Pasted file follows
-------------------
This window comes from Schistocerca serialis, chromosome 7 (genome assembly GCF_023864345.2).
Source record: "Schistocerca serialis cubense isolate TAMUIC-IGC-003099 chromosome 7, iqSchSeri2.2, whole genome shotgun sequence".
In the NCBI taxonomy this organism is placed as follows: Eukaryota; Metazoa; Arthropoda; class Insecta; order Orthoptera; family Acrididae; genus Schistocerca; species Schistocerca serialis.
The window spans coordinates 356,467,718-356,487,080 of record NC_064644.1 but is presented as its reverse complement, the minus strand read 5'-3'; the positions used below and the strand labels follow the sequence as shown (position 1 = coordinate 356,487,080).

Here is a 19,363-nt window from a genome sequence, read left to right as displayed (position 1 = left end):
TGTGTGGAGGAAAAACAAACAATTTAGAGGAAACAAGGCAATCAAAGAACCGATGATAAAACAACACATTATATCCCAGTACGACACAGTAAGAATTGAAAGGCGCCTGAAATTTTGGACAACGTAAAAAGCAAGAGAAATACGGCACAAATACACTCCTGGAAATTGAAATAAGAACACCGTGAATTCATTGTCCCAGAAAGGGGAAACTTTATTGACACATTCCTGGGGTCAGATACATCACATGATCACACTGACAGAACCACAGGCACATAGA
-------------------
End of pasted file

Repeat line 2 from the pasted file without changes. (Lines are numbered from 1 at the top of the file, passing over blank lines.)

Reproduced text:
Source record: "Schistocerca serialis cubense isolate TAMUIC-IGC-003099 chromosome 7, iqSchSeri2.2, whole genome shotgun sequence".